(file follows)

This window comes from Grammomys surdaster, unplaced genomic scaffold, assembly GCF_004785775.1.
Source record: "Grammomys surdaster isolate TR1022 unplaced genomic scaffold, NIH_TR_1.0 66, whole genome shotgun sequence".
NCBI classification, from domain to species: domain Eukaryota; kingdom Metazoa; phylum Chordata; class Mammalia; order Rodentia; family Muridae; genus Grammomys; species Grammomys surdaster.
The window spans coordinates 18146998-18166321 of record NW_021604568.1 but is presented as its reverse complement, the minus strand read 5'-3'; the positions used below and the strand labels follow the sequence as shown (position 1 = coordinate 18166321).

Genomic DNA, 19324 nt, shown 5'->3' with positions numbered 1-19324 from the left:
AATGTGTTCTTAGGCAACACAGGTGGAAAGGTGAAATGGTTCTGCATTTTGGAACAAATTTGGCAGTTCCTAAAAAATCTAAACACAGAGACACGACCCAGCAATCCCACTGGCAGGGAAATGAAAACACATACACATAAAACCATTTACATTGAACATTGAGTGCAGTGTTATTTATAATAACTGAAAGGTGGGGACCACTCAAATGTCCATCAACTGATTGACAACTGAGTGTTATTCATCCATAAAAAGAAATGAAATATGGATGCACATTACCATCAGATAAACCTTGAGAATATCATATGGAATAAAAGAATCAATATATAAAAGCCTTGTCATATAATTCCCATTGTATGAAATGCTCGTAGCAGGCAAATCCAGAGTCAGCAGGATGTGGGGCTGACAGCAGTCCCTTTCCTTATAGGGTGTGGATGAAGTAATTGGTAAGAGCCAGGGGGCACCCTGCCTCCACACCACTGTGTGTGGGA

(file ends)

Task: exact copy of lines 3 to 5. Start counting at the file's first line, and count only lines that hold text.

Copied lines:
NCBI classification, from domain to species: domain Eukaryota; kingdom Metazoa; phylum Chordata; class Mammalia; order Rodentia; family Muridae; genus Grammomys; species Grammomys surdaster.
The window spans coordinates 18146998-18166321 of record NW_021604568.1 but is presented as its reverse complement, the minus strand read 5'-3'; the positions used below and the strand labels follow the sequence as shown (position 1 = coordinate 18166321).

Genomic DNA, 19324 nt, shown 5'->3' with positions numbered 1-19324 from the left: